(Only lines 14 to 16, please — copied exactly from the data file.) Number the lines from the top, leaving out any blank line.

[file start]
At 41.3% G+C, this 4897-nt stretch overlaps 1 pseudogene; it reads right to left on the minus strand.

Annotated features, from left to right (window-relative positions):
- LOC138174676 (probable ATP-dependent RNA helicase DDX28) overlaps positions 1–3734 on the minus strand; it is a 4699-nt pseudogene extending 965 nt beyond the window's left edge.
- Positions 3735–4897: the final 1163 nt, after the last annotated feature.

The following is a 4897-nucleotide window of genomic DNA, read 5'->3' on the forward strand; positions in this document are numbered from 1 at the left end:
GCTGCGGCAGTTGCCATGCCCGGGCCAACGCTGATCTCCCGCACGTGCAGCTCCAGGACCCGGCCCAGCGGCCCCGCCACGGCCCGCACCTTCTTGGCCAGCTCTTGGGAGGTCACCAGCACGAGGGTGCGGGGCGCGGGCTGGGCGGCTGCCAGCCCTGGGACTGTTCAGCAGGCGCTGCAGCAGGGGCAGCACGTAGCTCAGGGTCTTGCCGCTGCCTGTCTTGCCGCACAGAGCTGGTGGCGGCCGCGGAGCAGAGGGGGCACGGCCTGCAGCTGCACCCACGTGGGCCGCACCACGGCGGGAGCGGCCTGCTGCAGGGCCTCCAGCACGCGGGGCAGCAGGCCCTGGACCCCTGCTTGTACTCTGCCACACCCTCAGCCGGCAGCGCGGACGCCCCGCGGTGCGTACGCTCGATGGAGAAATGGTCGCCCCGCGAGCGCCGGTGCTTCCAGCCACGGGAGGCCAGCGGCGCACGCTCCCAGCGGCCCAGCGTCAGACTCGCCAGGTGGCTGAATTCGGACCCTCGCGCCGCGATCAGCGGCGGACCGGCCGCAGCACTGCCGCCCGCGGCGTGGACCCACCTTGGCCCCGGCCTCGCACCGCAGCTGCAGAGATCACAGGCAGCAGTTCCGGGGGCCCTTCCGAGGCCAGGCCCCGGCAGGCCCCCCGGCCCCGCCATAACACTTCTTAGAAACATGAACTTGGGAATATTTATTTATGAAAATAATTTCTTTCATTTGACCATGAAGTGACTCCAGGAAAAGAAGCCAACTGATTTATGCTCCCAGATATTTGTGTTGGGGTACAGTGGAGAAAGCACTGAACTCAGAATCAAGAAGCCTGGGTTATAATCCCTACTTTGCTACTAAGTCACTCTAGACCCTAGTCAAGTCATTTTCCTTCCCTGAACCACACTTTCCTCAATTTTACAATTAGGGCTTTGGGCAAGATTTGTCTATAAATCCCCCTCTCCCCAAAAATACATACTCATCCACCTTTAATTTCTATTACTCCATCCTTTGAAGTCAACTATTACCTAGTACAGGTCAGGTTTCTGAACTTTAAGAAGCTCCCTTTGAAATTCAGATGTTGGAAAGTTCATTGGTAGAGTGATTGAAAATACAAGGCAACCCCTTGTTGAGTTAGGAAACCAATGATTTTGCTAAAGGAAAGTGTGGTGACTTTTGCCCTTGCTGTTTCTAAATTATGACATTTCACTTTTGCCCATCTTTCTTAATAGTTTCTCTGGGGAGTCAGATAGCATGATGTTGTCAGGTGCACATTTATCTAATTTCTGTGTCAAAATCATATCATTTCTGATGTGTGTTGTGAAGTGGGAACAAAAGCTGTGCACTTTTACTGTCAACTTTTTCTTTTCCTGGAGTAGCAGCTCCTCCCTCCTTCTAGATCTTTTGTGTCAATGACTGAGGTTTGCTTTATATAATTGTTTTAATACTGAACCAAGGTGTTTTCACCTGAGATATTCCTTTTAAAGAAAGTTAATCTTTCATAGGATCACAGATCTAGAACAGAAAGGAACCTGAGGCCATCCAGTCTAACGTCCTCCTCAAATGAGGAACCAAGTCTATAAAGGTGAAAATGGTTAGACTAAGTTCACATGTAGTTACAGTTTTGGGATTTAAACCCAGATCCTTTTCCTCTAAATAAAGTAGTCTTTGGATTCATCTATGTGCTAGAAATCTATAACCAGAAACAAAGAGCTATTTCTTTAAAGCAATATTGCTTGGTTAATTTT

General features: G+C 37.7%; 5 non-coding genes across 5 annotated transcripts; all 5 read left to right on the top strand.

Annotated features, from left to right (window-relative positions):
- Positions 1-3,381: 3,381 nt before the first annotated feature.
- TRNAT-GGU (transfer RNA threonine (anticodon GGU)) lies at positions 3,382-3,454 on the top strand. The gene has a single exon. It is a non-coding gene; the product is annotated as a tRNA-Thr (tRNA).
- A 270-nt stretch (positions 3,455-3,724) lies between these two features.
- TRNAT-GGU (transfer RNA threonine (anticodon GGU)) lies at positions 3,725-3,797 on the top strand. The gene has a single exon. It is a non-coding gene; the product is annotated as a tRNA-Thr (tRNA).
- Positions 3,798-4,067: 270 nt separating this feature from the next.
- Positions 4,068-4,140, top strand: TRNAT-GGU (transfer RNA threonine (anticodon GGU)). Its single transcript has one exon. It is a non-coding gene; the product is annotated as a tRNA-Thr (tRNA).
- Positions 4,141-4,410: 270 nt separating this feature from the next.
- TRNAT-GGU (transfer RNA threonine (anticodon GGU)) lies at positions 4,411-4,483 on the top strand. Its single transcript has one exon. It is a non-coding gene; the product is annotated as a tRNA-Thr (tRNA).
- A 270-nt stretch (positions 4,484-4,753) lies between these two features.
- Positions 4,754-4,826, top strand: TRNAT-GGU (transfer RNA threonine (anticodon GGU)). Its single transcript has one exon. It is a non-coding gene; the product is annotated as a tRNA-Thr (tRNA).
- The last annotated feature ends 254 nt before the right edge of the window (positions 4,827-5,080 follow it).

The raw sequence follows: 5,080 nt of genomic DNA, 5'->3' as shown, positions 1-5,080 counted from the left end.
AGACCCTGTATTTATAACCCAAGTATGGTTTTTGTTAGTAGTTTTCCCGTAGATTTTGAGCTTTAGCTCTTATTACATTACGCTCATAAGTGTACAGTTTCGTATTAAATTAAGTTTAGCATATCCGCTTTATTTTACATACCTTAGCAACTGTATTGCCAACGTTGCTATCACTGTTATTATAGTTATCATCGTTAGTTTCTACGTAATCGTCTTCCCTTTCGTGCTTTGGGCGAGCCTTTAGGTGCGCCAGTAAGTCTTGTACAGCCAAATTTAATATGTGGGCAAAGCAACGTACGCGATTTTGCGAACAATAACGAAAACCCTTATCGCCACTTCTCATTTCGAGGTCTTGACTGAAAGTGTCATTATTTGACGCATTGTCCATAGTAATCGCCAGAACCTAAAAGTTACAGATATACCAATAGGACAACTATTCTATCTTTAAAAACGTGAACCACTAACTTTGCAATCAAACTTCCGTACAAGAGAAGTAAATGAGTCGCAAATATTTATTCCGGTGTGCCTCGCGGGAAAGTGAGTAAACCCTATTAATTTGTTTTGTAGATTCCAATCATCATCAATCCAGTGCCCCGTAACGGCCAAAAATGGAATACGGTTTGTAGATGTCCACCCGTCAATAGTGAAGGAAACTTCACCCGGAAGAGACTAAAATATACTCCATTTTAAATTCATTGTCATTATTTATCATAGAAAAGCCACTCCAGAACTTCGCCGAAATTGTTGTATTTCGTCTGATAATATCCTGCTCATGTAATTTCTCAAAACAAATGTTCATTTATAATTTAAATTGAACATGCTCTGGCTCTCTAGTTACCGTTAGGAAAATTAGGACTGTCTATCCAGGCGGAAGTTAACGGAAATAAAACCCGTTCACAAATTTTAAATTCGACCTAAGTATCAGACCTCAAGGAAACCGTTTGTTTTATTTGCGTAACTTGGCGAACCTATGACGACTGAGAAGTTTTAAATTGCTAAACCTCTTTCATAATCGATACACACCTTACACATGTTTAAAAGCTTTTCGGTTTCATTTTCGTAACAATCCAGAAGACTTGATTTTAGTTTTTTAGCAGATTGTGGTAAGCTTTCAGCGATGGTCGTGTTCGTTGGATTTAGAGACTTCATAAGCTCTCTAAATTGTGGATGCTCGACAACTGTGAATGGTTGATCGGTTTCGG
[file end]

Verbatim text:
- Positions 4,068-4,140, top strand: TRNAT-GGU (transfer RNA threonine (anticodon GGU)). Its single transcript has one exon. It is a non-coding gene; the product is annotated as a tRNA-Thr (tRNA).
- Positions 4,141-4,410: 270 nt separating this feature from the next.
- TRNAT-GGU (transfer RNA threonine (anticodon GGU)) lies at positions 4,411-4,483 on the top strand. Its single transcript has one exon. It is a non-coding gene; the product is annotated as a tRNA-Thr (tRNA).